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VPN flaw puts internal networks at risk

A suspected vulnerability in Microsoft's point-to-point tunneling protocol, if confirmed, could leave corporate intranets open to attack, say security experts.

A suspected vulnerability in Microsoft's popular virtual private networking application discovered Thursday could, if confirmed, leave corporate intranets open to attack, said security experts.

A security advisory posted by Austrian security firm Phion Information Technologies to Internet mailing lists and the company's Web site said that the vulnerability affects the point-to-point tunneling protocol (PPTP) commonly used in the VPN software bundled in Microsoft's Windows 2000 and XP operating systems for servers and PCs.

Companies often use Microsoft's VPN to let employees log into a corporate network remotely via a encrypted channel. Because of the implied security a VPN is supposed to provide, many companies let users connect directly into an internal network--a practice that could make this flaw a valuable one for Internet attackers, warned Marc Maiffret, chief hacking officer for eEye Digital Security.

"It's a gaping hole through the firewall," he said. "Getting into your Web server is bad, but it's not the end of the world. But getting in through your VPN? There's very little security on the inside of the network."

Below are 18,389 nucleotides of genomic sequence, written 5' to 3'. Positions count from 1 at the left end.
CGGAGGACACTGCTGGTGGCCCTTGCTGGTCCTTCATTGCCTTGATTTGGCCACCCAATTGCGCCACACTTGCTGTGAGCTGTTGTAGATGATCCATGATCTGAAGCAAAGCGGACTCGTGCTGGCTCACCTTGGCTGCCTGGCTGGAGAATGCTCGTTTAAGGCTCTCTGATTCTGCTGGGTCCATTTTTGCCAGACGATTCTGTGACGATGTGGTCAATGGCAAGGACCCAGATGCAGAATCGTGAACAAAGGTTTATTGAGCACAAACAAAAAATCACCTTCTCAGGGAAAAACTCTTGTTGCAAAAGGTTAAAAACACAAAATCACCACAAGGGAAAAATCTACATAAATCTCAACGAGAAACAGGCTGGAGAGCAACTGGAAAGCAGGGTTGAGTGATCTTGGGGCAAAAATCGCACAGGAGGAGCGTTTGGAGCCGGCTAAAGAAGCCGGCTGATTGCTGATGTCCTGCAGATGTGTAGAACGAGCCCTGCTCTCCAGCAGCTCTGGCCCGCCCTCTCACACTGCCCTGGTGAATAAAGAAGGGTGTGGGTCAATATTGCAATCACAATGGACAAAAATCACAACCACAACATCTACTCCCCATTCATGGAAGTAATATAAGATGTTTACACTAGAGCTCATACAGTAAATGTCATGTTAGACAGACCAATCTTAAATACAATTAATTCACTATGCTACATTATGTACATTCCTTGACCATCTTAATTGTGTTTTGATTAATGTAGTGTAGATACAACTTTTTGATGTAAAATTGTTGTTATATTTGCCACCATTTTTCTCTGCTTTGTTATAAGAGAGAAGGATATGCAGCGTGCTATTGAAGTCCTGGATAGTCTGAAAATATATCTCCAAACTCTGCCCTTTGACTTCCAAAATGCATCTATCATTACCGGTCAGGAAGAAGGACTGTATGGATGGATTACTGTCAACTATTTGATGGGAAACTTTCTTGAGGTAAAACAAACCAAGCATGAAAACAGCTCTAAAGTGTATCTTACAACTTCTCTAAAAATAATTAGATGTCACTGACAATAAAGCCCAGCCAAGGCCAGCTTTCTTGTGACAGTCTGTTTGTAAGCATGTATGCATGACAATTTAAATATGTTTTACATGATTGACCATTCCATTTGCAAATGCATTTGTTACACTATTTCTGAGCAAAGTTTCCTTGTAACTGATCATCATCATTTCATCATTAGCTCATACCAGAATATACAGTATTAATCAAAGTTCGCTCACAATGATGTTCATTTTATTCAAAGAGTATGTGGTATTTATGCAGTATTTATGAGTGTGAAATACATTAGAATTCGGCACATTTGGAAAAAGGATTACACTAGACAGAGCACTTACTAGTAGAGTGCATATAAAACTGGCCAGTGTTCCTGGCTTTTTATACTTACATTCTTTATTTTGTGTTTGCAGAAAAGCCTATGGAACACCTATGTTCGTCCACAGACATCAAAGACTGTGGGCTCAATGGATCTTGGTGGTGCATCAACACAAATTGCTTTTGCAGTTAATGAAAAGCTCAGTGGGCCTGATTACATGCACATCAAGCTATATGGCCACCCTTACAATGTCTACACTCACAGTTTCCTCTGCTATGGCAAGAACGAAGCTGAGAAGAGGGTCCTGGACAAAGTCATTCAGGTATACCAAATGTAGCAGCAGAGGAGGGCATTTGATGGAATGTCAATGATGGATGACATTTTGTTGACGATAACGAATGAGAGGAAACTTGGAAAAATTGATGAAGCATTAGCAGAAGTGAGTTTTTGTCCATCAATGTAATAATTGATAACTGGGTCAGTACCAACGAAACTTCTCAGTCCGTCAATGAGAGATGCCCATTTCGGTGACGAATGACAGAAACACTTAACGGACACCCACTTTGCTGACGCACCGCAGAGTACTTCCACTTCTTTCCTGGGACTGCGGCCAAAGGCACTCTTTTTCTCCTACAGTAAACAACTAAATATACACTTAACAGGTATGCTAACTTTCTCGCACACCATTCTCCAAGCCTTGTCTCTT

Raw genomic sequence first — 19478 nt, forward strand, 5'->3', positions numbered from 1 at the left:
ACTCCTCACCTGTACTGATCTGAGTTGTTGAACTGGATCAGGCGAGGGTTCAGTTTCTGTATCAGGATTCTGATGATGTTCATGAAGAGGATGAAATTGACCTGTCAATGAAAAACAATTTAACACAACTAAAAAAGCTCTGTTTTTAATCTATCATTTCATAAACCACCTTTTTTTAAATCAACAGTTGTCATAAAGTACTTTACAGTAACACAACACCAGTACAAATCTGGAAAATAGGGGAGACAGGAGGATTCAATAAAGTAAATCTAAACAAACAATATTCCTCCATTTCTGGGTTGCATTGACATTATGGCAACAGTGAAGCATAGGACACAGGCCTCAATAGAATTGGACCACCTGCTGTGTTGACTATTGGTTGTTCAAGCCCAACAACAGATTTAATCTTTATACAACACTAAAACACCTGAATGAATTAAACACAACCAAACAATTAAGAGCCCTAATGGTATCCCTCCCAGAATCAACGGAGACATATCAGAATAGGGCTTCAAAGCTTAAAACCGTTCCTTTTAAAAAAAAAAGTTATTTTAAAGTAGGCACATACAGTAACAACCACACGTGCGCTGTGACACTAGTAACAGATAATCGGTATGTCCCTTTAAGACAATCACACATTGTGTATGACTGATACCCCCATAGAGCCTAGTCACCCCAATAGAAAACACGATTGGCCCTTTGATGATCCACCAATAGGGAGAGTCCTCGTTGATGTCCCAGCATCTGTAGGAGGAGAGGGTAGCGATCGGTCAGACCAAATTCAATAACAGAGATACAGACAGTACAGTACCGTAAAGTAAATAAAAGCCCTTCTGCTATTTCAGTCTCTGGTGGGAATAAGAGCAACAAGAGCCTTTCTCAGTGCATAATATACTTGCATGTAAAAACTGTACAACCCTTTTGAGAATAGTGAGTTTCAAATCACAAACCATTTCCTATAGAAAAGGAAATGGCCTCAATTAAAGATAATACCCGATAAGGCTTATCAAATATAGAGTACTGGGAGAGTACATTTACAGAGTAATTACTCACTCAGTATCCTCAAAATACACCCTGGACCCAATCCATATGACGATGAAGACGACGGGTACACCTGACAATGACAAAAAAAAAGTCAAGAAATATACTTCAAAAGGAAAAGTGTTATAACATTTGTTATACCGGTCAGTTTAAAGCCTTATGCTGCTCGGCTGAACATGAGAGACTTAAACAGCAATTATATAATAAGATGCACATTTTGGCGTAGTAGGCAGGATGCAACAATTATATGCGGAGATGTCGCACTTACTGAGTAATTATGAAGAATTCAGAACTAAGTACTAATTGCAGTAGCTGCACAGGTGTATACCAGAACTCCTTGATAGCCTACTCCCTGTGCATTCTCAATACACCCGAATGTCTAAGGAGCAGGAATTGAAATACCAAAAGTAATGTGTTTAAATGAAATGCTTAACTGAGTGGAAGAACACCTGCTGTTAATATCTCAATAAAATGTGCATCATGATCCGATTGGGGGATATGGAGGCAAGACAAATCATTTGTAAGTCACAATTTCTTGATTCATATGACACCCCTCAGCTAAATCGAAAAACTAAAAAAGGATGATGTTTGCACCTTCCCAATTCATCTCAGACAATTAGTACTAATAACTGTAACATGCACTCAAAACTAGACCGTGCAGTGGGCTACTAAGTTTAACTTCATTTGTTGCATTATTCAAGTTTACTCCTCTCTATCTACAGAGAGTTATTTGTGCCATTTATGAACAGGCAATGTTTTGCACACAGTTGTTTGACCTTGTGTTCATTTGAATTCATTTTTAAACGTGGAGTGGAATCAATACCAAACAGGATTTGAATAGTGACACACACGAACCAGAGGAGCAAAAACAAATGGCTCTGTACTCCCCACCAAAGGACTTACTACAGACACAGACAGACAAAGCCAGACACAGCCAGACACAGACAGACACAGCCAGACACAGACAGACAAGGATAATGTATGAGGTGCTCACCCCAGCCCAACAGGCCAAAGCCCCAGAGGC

Companies frequently install most security protections on the perimeter of their network, looking outward for potential Internet threats. Any flaw that could let an attacker into the middle of a network could make a company easy prey.

PPTP is the older of two protocols with which users can securely communicate using the VPN software bundled in Windows. The newer option, Layer 2 tunneling protocol or L2TP, can also be used.

Phion found the flaw when its engineers were trying to integrate one of the company's software products with Microsoft's VPN features, said Klaus Gheri, Phion's chief technology officer.

The company notified the Computer Emergency Response Team (CERT) Coordination Center at Carnegie Mellon University, Symantec's BugTraq security list and Microsoft, all around 10 a.m. PT on Thursday.

"We are actually working with Microsoft to resolve this issue," Gheri said. "Microsoft has been sent a sample code that can be used to crash the systems. From this it should be possible for Redmond to locate the point in the PPTP daemon where the buffer overflow occurs."

Gheri stressed that only Microsoft has been sent the sample code, and no details have been disclosed to any other researchers.

Microsoft generally labels the public disclosure of flaws as irresponsible, and even worked to form a group, announced Thursday, that aims to set a standard time period for security researchers to wait before announcing security flaws.

After about six hours of analysis by Microsoft security response center, Christopher Budd, security program manager for the company, said that the flaw could not be used to run code on a system. If so, that would greatly reduce the severity of the vulnerability: Companies would only have to fear a denial-of-service attack on their VPN systems, not a network intruder.

Budd stressed that Microsoft is continuing to work on the problem and will have more definitive answer soon.

"This is top priority," he said. "We are proceeding with all due speed."